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I'm trying to create an iPhone wallpaper from an image. (iPhone 4, retina display)

I've already found the resolution, which is 640 x 960, but the problem is that when I export the image out of Pixelmator (Mac alternative of Photoshop – similar to GIMP), the image looks fine, but the text that I've put is very blurry / pixellated.

I've increased DPI to 320, but the text still looks terrible.

What am I doing wrong?

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Can you post a sample image for us to look at? –  DA01 Mar 12 '12 at 19:27
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2 Answers 2

DPI/PPI doesn't matter. The only thing that counts is the pixel resolution, which you already have correct if you're using 640 × 960.

Increasing the image to 326PPI and keeping the resolution to 640 × 960 will do nothing. DPI/PPI is just a tag that's associated with the document.

Pixelmator uses OS X standard text rendering, so it should look as good as possible. It sounds like your text may be very small though? Have you tested the wallpaper on an iPhone itself? Can you please upload the full image so I can take a look at it?

There's not anything special that needs to be done. Just create a document that's 640 × 960, design whatever you'd like and save it as a 24bit PNG.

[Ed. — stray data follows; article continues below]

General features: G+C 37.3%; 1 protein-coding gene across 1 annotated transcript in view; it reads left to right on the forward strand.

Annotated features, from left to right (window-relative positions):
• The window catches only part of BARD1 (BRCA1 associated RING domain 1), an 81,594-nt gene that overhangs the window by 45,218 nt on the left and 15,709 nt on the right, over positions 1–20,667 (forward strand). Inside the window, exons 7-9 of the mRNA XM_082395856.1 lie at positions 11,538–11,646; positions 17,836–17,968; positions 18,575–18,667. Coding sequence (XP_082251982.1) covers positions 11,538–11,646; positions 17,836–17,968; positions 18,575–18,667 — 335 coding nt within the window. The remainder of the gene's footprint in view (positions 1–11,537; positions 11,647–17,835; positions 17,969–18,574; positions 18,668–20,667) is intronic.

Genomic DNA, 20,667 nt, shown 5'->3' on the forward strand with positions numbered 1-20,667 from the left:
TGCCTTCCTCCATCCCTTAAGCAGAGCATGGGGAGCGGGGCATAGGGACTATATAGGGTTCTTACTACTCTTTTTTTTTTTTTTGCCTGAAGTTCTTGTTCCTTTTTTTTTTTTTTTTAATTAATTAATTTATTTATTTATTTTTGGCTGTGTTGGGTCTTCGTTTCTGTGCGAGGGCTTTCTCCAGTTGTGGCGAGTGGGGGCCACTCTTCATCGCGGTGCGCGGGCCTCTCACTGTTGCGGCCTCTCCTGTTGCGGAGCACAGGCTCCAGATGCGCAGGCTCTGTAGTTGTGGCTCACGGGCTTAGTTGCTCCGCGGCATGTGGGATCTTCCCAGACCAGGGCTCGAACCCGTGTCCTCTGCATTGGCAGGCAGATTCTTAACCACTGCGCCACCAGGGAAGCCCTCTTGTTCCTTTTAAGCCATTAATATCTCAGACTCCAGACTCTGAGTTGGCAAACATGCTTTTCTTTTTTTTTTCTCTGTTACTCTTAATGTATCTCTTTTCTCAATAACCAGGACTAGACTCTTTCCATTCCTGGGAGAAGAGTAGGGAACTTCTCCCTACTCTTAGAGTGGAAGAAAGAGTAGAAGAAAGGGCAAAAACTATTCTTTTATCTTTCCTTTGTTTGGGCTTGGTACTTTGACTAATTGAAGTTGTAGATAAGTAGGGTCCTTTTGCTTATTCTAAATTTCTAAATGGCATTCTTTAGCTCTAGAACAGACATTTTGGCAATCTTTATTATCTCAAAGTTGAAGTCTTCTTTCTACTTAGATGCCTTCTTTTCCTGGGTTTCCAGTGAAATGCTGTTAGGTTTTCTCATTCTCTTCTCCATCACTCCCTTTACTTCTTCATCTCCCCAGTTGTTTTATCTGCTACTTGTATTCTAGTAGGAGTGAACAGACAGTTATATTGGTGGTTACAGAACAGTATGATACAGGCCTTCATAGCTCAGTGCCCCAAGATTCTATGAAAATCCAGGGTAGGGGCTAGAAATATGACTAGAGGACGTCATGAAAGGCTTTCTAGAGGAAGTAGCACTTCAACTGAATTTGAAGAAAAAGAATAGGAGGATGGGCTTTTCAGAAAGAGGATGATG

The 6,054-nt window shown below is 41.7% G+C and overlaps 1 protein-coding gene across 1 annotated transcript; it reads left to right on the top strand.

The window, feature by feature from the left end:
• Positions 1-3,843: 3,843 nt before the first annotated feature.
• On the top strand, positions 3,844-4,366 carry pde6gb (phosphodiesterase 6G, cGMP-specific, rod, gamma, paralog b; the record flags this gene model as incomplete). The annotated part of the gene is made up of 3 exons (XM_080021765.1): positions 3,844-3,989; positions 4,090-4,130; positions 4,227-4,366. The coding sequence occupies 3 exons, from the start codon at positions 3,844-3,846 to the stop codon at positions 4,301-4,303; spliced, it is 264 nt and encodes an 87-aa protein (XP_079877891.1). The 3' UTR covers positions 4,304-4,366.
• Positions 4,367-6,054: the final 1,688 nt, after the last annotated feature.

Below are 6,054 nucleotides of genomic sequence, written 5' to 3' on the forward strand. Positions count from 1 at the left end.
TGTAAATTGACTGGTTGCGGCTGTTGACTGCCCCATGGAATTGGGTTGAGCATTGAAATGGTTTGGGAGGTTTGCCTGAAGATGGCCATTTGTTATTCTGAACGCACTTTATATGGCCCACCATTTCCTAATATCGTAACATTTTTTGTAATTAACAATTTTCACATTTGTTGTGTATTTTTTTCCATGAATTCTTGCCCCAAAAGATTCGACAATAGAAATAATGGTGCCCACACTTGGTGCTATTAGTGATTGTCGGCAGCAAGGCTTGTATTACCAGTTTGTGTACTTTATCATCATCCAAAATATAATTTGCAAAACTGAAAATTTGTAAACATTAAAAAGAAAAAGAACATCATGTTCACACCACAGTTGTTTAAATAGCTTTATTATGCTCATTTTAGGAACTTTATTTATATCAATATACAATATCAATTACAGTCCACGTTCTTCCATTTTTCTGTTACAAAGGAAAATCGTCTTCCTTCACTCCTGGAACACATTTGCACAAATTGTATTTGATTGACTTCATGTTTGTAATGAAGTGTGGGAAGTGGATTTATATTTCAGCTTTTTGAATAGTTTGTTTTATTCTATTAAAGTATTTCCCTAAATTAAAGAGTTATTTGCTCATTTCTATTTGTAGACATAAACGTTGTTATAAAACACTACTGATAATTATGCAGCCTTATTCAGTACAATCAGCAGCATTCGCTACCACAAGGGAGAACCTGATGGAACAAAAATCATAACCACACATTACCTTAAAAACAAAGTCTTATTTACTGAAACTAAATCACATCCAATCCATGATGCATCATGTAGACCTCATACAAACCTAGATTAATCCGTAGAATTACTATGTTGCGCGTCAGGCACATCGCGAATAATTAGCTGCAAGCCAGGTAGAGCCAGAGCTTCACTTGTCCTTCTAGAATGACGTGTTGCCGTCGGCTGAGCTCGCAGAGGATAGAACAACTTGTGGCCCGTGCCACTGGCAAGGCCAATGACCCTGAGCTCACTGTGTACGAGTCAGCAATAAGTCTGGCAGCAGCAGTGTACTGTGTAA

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OS X's native font rendering uses subpixel AA, which is not possible to reproduce in static images since the AA algorithm depends on the specific subpixel geometry of the display it's being displayed on. So unless he's exporting the image as an SVG or other vector format, it's not going to use OS X's text rendering engine. –  Lèse majesté Mar 12 '12 at 6:58
    
@Lèsemajesté: While not good practice, surely if you do create text in a static image using OS X's RGB subpixel rendering, it will display the same way on any other device using the same sequence of R, G, B subpixel elements. –  e100 Mar 12 '12 at 14:13
    
@e100: Sure, but then it's only proper subpixel rendering on those specific devices, and on all other devices, it's just randomly colorized pixels. This is especially pertinent when designing for mobile devices, where even if the subpixel geometry is the same, the image could be displayed in the wrong orientation. –  Lèse majesté Mar 13 '12 at 11:02
    
Ah yes, orientation is a big factor –  e100 Mar 13 '12 at 12:17
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Looks like the app that I was using to transfer the image to my iPhone added some compression and decreased the image quality. (Dropbox, before an update removed this feature)

Thanks for all the response though!

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